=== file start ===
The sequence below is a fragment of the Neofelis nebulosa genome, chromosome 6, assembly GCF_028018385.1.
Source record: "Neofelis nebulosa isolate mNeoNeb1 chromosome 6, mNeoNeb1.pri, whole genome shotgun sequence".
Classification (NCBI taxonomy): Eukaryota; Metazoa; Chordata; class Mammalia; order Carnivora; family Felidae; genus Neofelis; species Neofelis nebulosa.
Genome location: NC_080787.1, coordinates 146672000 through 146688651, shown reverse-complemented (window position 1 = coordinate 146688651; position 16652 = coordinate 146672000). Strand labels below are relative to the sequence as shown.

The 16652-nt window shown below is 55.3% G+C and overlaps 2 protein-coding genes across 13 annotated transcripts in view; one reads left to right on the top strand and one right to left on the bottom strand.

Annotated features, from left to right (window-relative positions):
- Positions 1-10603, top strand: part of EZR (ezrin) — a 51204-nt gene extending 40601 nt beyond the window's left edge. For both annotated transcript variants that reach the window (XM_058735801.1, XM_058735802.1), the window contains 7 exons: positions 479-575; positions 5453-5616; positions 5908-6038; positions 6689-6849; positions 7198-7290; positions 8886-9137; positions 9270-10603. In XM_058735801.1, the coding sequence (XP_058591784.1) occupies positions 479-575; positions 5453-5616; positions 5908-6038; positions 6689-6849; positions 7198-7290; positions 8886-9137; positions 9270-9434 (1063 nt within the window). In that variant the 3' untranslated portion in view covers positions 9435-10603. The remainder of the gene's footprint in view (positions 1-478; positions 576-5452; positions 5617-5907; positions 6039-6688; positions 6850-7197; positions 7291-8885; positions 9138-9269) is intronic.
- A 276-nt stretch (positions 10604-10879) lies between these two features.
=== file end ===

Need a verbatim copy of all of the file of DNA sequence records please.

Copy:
The sequence below is a fragment of the Neofelis nebulosa genome, chromosome 6, assembly GCF_028018385.1.
Source record: "Neofelis nebulosa isolate mNeoNeb1 chromosome 6, mNeoNeb1.pri, whole genome shotgun sequence".
Classification (NCBI taxonomy): Eukaryota; Metazoa; Chordata; class Mammalia; order Carnivora; family Felidae; genus Neofelis; species Neofelis nebulosa.
Genome location: NC_080787.1, coordinates 146672000 through 146688651, shown reverse-complemented (window position 1 = coordinate 146688651; position 16652 = coordinate 146672000). Strand labels below are relative to the sequence as shown.

The 16652-nt window shown below is 55.3% G+C and overlaps 2 protein-coding genes across 13 annotated transcripts in view; one reads left to right on the top strand and one right to left on the bottom strand.

Annotated features, from left to right (window-relative positions):
- Positions 1-10603, top strand: part of EZR (ezrin) — a 51204-nt gene extending 40601 nt beyond the window's left edge. For both annotated transcript variants that reach the window (XM_058735801.1, XM_058735802.1), the window contains 7 exons: positions 479-575; positions 5453-5616; positions 5908-6038; positions 6689-6849; positions 7198-7290; positions 8886-9137; positions 9270-10603. In XM_058735801.1, the coding sequence (XP_058591784.1) occupies positions 479-575; positions 5453-5616; positions 5908-6038; positions 6689-6849; positions 7198-7290; positions 8886-9137; positions 9270-9434 (1063 nt within the window). In that variant the 3' untranslated portion in view covers positions 9435-10603. The remainder of the gene's footprint in view (positions 1-478; positions 576-5452; positions 5617-5907; positions 6039-6688; positions 6850-7197; positions 7291-8885; positions 9138-9269) is intronic.
- A 276-nt stretch (positions 10604-10879) lies between these two features.